My mother has always written down our family’s finances. Like, on paper. With a pencil. This always made money more real for me — there are limits to live within. You can only spend so much.
That’s why I use Mint to track each and every transaction I make (more on that here).
When I graduated from the University of Nebraska-Lincoln, I had student loan debt. I also needed to pay rent, buy groceries and get a new wardrobe for my first full-time job.
Life costs money. It's best to know where it's going. Having a budget and tracking your spending will allow you to spend and save within your means.
Pay Off Your Credit Cards
Instructions from my mother at a young age: Always pay off your credit card in full. In fact, she calls the credit card company scheme “Modern-day cops and robbers.”
Neither of us are anti-credit card. We like the rewards and the safety from fraudulent activity stealing all of the funds from our checking account.
However, Credit card companies thrive because of folks who don’t pay their balance in full. Each month. They rack up interest payments and you have more to pay each month to cover unpaid expenses from the month before.
It’s a terrible cycle.
I want your money to be your own. I want you to take initiative and tell your money where it’s going, not some credit card company that has enough money without taking yours.
I have three credit cards:
- A Citi DoubleCash that I use for everything
- A Target Card that I use only for Target and Target.com purchases
- A GapCard that I got when I worked for Old Navy in college. I only use it for Gap-store purchases (so, rarely). It doesn’t sync with Mint, so that’s why I really don’t use it — not even for the rewards. When I make a purchase with my GapCard, I use my bank app to send a Bill Pay for the amount immediately, so it shows up in my Mint and I can account for it in my budget.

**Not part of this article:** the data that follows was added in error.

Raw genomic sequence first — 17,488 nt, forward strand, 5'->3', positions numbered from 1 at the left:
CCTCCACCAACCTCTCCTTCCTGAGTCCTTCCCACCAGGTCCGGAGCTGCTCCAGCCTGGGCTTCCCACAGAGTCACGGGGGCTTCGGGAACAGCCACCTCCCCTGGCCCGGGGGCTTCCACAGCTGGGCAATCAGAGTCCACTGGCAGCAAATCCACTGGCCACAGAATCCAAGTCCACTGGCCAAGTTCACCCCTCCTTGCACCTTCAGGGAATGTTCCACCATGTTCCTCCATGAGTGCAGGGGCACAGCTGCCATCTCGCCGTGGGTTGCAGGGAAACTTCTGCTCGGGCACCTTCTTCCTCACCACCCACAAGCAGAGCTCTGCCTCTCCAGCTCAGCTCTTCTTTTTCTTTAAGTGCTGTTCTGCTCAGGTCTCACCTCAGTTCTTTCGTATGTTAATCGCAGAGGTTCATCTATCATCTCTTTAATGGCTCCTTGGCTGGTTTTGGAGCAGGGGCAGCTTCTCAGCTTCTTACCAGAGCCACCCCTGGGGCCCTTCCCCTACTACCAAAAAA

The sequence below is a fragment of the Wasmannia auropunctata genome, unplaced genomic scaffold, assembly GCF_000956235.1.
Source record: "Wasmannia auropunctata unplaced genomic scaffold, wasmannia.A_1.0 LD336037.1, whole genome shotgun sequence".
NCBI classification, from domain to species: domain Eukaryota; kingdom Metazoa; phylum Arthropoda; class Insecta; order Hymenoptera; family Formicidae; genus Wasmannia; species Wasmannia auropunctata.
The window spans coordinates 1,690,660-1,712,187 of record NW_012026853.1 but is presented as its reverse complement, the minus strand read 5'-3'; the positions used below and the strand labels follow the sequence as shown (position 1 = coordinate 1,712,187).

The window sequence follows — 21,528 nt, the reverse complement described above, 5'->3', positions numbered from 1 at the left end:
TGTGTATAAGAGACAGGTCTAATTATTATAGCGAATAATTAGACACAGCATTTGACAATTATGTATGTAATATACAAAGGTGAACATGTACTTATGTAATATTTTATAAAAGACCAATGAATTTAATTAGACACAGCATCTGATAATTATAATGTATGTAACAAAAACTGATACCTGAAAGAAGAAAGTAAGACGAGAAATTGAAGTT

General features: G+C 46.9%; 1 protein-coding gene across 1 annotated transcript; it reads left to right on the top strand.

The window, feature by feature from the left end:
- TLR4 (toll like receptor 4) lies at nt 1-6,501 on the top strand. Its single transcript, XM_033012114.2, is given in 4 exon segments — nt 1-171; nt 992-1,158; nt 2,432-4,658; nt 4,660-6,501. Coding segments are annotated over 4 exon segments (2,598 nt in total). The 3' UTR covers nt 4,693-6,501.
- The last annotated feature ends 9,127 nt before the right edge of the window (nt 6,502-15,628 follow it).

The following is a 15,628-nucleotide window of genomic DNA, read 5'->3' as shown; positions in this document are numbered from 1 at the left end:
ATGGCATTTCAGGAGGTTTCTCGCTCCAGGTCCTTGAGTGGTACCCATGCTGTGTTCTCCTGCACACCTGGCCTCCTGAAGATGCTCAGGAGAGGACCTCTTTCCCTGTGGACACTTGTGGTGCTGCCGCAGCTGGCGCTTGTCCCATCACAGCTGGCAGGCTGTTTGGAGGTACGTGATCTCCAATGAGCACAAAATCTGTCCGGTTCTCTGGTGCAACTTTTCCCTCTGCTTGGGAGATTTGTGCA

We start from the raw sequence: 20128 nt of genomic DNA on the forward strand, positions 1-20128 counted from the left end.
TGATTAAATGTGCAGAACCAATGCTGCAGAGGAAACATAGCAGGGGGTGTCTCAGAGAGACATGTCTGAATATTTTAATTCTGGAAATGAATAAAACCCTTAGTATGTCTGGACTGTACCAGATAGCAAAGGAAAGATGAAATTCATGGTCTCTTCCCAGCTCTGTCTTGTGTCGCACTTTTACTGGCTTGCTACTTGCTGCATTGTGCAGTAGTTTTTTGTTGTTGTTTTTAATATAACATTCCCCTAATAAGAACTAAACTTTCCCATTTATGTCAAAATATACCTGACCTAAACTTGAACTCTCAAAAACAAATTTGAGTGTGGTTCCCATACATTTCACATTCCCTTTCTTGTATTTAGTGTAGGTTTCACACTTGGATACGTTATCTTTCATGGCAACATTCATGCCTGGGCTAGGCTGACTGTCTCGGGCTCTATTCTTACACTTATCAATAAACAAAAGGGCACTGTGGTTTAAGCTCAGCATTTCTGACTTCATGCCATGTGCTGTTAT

I pay off each one of my credit cards every month. Because I have a budget, I know exactly how much is on each card and that I have the money in my checking account to pay each of the balances.
Set Financial Goals and Write Them Down
When you have a big picture goal — like saving up for a down payment on a car or house, paying off your credit card debt, budgeting for grad school or moving cross-country — it’s important to set goals.
When setting financial goals:
- Know how much you’ll need.
- Determine how long it’ll take to get there.
- Figure out how much you’ll need to save or earn each month.
- Then write it down.
I have this super non-sexy record of my student loan debt-payoff goal. It’s in my Gmail. I would update it almost monthly for the longest time — seeing if I was on track, if my goal was any closer because of a bigger payment that month, etc.
I also kept a running tab in my Notes app on my computer too:
(These goals and results have totally changed by the way — but it was super fun to dig them up!)
When you write down your goals, it puts everything else into perspective.
That $8 t-shirt from Target may not be so worth it if you’d rather ______. Just when you think you may want to live alone, looking at the actual numbers might pull you into reality — perhaps it’s better to live with roommates a while longer while you save up for ______.
Stick To a Long-Term Financial Plan, Even if the Results Seem Slow-Moving
Diligence is, “having or showing care and conscientiousness in one's work or duties” (source). It takes an incredible amount of care to make decisions that affect you — decisions only you can make. Whether big or small, when you’re reaching for big financial goals, every decision matters.
I don’t go hang out at the mall anymore.
I buy black coffee 95% of the time. I get a vanilla latte as a treat.
I lived with 14 roommates over the course of 6 years.
I'm pretty aware of how much I spend on food.
Decisions, both big and small, affect your goals. This goes back to setting priorities. When you can’t have it all, decide what you want most. But with that, stay the course.